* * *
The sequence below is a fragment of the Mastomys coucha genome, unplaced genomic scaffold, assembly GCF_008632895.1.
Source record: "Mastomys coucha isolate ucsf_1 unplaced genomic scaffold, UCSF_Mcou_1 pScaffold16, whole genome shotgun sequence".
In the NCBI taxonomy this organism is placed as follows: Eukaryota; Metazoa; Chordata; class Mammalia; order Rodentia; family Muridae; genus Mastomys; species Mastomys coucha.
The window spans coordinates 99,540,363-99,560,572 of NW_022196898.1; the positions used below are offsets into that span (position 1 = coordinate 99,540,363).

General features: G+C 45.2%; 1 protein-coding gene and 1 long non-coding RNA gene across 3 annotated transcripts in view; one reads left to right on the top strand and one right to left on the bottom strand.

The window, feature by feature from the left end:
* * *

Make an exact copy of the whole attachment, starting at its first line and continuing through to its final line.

The sequence below is a fragment of the Mastomys coucha genome, unplaced genomic scaffold, assembly GCF_008632895.1.
Source record: "Mastomys coucha isolate ucsf_1 unplaced genomic scaffold, UCSF_Mcou_1 pScaffold16, whole genome shotgun sequence".
In the NCBI taxonomy this organism is placed as follows: Eukaryota; Metazoa; Chordata; class Mammalia; order Rodentia; family Muridae; genus Mastomys; species Mastomys coucha.
The window spans coordinates 99,540,363-99,560,572 of NW_022196898.1; the positions used below are offsets into that span (position 1 = coordinate 99,540,363).

General features: G+C 45.2%; 1 protein-coding gene and 1 long non-coding RNA gene across 3 annotated transcripts in view; one reads left to right on the top strand and one right to left on the bottom strand.

The window, feature by feature from the left end: